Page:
Like so many detectives before me, I found myself searching for a man's lost daughter. My case began last year. The girl I sought was a Californian, 17 years old. She lived in Santa Barbara. One winter night, she was driving home drunk from a party and struck and killed an 11-year-old boy. If I were the Continental Op, Dashiell Hammett's detective, the girl would be the wealthy daughter of a Manchu provincial leader now living in exile up in San Francisco. If I were Raymond Chandler's Philip Marlowe, the girl would be the reckless daughter of an oil tycoon (…) Finally, if I were Lew Archer, Ross Macdonald's gentle but edgy investigator (…), the girl would be the daughter of a Santa Teresa pharmacist who had discovered that her father was not her father, but a man being blackmailed for 17 years by the president of a shipping company because her real father is the president's brother, the captain of an oil tanker who knocked up the girl's mother when he discovered her as a young stowaway aboard his ship hiding from her boyfriend, the pharmacist, who was then a young bank robber on the lam from a foiled job where he shot and killed a teller who was the mother of the captain's wife, who in turn was mother of the little boy the girl ran down (her half-brother).
—David Bowman, The Case of the Brokenhearted Father
Raymond Chandler is known for creating mean streets on which his detective, Phillip Marlowe, would walk. Ross Macdonald, however, took the hardboiled genre in a new direction by creating Lew Archer, a private detective who was sensitive. The Zebra-Striped Hearse was published in 1962, three years after 1959’s The Galton Case, which kicked off this series of hardboiled reviews. Perhaps it’s appropriate to come full circle and end this series by returning to the beginning… if that makes sense. If it doesn’t…. hey, it’s a Ross Macdonald novel.
Which should not be taken as a negative thing. Ross Macdonald’s The Zebra-Striped Hearse is an intricately plotted book that keeps twisting and turning long after you think it’s finished. The story revolves around Colonel Blackwell, who consults Lew Archer about his daughter, Harriet. A month ago, she met a man named Burke Damis in Mexico, and now she wants to marry him. But the Colonel, overly protective of his daughter, senses that the young man is as phony as a three-dollar bill, and he hires Archer to look into Damis’ past life in order to uncover just what he is up to and expose him to Harriet.
The resulting plot is a complex one, and Macdonald uses it to tell a powerful story. These aren’t the mean, gangster-infested streets of Raymond Chandler. Rather, Macdonald takes crime and puts it into the neighbourhood, where even that nice old lady who lived down the street might have some connection with the murder in the newspaper headlines. In a way, the story is similar to that of The Galton Case; both novels evoke the loss of a child and the loss of a parent, both of which Ross Macdonald experienced. In both, Lew Archer sometimes seems more like a family therapist than a traditional private eye. Some use this to criticise Macdonald, saying that he wrote the same book over and over again. I can see the point, but from what I’ve seen, Macdonald uses a somewhat similar formula but produces something brilliant both times. The result is highly readable, literate, and there’s a note of genuine passion underscoring the book. That kind of combination is just outstanding.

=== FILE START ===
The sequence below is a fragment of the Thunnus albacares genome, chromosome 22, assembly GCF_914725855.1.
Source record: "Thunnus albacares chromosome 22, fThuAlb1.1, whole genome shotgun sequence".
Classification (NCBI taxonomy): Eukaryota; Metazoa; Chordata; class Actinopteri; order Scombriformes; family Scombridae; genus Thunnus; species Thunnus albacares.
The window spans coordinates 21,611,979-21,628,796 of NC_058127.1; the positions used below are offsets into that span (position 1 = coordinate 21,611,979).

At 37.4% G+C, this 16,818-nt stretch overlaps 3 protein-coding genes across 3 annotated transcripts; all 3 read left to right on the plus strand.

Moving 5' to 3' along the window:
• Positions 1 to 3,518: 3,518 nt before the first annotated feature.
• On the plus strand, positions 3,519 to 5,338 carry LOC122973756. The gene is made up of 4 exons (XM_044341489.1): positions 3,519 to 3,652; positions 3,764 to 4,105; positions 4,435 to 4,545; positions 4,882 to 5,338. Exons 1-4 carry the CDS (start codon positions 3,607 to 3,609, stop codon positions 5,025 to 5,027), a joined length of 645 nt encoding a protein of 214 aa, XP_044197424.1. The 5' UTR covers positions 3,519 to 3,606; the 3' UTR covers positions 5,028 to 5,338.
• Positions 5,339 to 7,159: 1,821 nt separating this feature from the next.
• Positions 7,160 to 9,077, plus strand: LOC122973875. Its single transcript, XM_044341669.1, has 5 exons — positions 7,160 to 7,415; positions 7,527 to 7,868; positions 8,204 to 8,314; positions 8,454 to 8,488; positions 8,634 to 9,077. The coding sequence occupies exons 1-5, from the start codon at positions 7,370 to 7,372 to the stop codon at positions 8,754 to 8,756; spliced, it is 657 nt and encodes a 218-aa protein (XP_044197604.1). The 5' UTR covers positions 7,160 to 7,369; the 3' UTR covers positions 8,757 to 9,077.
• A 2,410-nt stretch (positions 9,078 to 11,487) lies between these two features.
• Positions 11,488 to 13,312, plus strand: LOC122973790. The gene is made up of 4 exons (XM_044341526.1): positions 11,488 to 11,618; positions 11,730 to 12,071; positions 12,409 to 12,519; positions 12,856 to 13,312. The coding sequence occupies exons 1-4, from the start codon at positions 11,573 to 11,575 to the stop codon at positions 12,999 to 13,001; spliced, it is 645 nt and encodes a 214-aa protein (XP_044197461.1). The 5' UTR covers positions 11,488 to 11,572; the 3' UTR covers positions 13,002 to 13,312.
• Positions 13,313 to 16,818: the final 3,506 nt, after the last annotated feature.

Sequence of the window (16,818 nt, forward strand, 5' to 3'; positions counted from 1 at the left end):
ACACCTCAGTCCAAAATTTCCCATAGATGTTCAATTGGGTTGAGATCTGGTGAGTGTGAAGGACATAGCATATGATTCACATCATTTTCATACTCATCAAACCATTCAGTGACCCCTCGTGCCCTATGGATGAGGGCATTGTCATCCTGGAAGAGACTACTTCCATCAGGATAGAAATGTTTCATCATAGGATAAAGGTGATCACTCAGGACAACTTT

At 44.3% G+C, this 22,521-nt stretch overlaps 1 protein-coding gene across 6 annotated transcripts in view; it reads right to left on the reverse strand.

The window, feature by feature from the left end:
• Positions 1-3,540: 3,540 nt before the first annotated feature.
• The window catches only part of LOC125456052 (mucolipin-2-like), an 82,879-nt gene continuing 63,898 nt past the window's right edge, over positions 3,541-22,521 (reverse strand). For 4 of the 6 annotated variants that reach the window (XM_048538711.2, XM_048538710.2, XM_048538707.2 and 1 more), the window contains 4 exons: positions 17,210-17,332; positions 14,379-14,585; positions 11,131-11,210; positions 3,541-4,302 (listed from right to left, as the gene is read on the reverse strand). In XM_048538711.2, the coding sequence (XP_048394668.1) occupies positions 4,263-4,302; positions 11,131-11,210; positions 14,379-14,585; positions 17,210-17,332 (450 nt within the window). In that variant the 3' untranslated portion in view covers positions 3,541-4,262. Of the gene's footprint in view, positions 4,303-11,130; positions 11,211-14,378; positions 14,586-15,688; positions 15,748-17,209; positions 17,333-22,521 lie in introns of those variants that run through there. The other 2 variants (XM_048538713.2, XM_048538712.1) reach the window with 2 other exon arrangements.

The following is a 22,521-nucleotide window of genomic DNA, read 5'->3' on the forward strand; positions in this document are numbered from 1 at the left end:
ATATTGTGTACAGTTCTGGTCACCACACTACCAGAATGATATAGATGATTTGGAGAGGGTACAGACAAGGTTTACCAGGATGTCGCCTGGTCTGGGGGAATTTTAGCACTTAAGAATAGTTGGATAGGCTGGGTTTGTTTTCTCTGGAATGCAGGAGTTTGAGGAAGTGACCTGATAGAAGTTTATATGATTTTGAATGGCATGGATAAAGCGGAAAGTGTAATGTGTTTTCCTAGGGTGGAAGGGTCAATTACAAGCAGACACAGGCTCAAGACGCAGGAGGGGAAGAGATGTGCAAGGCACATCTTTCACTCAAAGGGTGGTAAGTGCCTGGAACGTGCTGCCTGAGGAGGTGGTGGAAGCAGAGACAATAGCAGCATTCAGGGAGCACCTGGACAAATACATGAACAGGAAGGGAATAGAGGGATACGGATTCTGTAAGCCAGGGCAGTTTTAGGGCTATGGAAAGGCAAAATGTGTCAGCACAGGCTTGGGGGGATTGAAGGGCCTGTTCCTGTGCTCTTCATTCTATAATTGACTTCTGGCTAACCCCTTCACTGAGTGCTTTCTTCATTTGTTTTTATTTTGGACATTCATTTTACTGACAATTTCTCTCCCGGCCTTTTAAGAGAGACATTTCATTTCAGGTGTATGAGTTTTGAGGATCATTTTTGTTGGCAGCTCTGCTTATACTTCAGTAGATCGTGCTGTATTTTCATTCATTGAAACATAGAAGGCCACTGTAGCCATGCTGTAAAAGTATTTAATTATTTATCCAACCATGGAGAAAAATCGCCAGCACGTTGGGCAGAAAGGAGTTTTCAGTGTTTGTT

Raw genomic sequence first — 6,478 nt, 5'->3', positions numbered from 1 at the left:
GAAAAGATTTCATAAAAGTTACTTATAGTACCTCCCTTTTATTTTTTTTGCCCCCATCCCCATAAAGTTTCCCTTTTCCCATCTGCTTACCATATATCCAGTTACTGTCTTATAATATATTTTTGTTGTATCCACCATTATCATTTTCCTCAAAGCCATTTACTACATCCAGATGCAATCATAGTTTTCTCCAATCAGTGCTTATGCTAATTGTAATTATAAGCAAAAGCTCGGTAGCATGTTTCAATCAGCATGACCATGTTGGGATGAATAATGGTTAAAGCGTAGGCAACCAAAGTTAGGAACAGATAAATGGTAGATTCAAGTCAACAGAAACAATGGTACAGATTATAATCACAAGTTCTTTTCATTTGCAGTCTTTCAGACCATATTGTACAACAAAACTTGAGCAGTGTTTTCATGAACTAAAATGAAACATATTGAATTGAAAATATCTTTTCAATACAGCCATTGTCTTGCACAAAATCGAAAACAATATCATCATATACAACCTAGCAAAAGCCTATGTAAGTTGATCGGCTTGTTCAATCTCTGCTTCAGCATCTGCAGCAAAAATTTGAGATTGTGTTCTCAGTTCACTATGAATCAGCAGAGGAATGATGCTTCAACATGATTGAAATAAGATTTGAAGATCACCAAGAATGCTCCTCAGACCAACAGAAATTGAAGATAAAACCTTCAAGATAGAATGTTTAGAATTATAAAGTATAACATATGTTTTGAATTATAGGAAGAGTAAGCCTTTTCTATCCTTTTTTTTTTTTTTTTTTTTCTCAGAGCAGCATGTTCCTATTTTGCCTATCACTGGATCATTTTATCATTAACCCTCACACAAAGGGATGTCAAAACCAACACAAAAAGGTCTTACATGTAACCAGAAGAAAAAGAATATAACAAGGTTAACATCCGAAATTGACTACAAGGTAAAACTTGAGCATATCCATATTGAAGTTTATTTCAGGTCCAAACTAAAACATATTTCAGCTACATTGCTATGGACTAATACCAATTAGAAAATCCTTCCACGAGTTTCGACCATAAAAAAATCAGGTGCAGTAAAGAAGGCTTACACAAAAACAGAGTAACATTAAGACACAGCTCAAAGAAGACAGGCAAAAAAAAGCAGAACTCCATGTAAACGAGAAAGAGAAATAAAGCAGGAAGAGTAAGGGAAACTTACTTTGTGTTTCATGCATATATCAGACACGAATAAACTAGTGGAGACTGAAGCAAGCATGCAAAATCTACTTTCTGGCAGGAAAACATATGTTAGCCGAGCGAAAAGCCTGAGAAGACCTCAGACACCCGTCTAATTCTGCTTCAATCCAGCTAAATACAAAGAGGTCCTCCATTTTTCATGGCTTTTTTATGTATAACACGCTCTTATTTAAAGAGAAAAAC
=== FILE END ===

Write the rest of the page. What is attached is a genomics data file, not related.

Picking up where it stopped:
Incidentally, I was expecting the titular “zebra-striped hearse” to be some crazy metaphor about life and death… but it’s an actual hearse, and it has actual zebra stripes. It pops up every once in a while as Lew Archer investigates. I just thought I’d throw that out there for all those scratching their heads, trying to come up with an explanation for the title.
You might sum everything up by saying that Ross Macdonald may be the hardboiled author for those who don’t like hardboiled authors. His books are the ones I’ve enjoyed the most in this hardboiled series of reviews. Lew Archer is a decent sort in a tragic world, trying to help the victims of violent crime while bringing the guilty party to justice. In The Zebra-Striped Hearse, Macondald’s mystery is fairly clued, with complexity that could match wits with a Golden Age author any day. But most intriguing of all is the way Macdonald uses the mystery to create a small piece of art that wouldn’t disgrace the pages of a “serious” literary author. The theme of loss and the family struggling to stay together have poignant notes to it that I like very much. I can’t think of something the book does wrong… and that’s always a good sign. I highly recommend it; I think I would apply the “masterpiece” tag here as well. Ross Macdonald apparently considered it one of his best books, and it was nominated for “Best Novel” at the 1963 Edgar Awards. It was beaten by Ellis Peters’ Death and the Joyful Woman, which I have yet to read…
To read The Zebra-Striped Hearse, I relied largely on an audio recording I’ve taken a great fancy to. It is complete and unabridged, but read by a full cast, with Harris Yulin as Lew Archer. The musical scores are well-placed, and the sound effects (like someone knocking at the door or the ocean being heard in the distance) really enhanced the reading experience for me. If you get a chance to listen to this recording, I highly recommend it. There is even a brief, half-hour long biographical sketch of Ross Macdonald at the conclusion of the programme, with biographer Tom Nolan joining in as well as someone who sounds eerily like Wallace Shawn, who played Vizzini the Sicilian in The Princess Bride. (No, I am not shutting up about that movie any time soon.) I didn’t catch the name.